Delta's frequent flyers will start earning miles based on ticket prices, not how far they go or how often they travel. The company announced last week that they will begin to restructure their frequent flyer program next year.
CBS News' travel editor Peter Greenberg joined the "CBS This Morning" co-hosts to take a closer look at how those changes will impact flyers.
Southwest and JetBlue airlines have already gone to a similar loyalty program tied to ticket prices and Greenberg said that Delta is now doing the same because it's a great revenue generator. The changes are an effort to bring in more business travelers, who spend significantly more per ticket than leisure travelers.
"It's about yield. How much can you get for each available seat? We're a nation of addicted frequent flyers. We will do anything for those miles and they're going to test how much we're willing to do it now," he said.
Greenberg said that "it's all about who's sitting up front" and that this new program puts an emphasis on selling out the first-class cabin.
"If you can fill the first-class section of the plane with paying customers, you've made money," he said. "Conversely, if you can't fill the first class section, they can have so many people in coach they're sitting on the wings, they will lose money."
Many think that this program change is going to make redeeming miles harder, which Greenberg said could be a revenue boost to the airlines.
"There are actually more unredeemed frequent flyer miles out there in circulation in the world than there is currency in circulation in the world - 17 and a half trillion miles that may never be redeemed. That's a great source of profit for the airlines as long as they don't redeem them," he said.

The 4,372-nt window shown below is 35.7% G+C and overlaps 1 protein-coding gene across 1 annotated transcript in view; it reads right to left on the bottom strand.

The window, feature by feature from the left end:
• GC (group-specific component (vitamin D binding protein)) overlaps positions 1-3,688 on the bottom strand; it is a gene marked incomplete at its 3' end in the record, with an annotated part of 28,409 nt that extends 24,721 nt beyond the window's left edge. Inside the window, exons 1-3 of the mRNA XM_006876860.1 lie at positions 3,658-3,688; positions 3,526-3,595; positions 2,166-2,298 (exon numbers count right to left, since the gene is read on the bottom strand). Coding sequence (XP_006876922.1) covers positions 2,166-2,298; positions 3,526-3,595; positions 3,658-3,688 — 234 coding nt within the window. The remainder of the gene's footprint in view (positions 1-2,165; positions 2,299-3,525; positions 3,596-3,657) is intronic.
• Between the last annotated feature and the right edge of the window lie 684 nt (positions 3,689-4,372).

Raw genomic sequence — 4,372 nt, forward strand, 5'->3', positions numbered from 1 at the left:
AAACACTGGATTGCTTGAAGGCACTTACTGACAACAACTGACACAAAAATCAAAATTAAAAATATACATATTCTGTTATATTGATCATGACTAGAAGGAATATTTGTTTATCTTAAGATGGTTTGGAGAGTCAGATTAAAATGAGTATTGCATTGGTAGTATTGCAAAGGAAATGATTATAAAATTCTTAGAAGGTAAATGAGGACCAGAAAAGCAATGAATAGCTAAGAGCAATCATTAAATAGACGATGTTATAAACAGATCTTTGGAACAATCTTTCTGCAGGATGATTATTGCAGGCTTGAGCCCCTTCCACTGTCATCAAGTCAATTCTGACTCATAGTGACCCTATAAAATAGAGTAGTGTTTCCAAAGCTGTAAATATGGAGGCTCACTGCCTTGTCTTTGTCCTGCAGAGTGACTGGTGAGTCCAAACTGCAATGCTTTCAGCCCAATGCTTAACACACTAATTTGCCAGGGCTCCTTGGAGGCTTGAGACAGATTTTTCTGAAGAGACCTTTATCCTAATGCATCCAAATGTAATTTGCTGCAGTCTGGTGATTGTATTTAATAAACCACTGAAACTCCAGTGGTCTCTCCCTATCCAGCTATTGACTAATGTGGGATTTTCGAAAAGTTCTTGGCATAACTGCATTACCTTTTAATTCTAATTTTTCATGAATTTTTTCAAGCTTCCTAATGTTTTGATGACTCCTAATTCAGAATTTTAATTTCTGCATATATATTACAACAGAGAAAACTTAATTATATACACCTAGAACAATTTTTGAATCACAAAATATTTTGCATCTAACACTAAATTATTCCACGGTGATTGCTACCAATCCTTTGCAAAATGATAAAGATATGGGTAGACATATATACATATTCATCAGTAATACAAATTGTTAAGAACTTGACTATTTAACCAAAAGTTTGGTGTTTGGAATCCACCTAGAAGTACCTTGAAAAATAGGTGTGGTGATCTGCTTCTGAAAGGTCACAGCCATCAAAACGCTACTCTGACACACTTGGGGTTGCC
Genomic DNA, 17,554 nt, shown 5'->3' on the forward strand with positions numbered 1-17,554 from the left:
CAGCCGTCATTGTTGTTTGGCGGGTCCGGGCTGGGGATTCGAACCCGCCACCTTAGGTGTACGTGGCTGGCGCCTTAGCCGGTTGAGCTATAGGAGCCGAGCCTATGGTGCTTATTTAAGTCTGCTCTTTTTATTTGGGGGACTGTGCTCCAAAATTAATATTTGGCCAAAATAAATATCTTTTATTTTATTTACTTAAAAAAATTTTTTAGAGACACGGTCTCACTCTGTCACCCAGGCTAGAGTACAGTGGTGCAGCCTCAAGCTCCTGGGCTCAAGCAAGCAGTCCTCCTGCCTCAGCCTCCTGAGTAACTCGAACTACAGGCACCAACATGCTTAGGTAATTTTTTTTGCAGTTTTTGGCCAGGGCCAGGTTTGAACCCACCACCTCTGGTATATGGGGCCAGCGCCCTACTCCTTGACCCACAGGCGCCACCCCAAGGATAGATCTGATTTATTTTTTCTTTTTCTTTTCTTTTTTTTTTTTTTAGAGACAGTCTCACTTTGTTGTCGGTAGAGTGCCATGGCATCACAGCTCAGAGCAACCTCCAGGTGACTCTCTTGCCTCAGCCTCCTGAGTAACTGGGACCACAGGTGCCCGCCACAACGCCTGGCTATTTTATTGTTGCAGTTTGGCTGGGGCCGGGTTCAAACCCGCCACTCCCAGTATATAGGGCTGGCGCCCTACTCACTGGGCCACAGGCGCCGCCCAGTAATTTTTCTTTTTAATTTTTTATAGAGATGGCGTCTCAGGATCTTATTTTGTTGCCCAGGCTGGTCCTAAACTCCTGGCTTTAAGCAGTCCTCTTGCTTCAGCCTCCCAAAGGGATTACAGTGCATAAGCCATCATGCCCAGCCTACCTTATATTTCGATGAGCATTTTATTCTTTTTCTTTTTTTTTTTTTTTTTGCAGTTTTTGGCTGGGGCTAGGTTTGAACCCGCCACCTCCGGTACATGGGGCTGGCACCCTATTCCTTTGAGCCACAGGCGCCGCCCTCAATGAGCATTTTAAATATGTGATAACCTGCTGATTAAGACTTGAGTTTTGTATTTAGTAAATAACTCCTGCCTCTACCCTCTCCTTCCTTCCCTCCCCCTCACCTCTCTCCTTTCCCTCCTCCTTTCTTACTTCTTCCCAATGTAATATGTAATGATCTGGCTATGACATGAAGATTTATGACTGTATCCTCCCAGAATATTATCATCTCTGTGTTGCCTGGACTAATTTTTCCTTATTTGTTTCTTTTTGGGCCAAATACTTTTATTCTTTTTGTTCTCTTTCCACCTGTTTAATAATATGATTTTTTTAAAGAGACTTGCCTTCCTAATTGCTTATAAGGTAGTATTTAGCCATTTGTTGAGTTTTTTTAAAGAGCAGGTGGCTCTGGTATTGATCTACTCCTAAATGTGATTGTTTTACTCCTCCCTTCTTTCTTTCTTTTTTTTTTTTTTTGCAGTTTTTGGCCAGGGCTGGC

Greenberg also discussed other ways global airlines are catering to a higher-end customer who is willing to spend more money to travel.
"If you want to pay, you get to play, he said."In London, for example, if you spent $2,500, you get treated as a head of state ... They limo you out to the plane. Lufthansa has an entire first-class - not a counter, not a gate - they have a first-class terminal. And they drive you to the plane in a Porsche."
He said the bottom line is "they're going for the 1 percent" because they revenue they can get is "huge" and the up-sell is "tremendous."
Greenberg said that he does not believe there will be much backlash from these changes and predicted American and United Airlines will launch similar programs.
"If the airlines are flying at already 83 percent capacity, which means they're already full, there's no financial incentive for the airlines to want to displace a revenue passenger to redeem miles and give you that ticket," he said. "You're going to pay more for fewer miles that you're going to have the same difficulty in redeeming. What a deal."To see Peter Greenberg's full interview, watch the video in the player above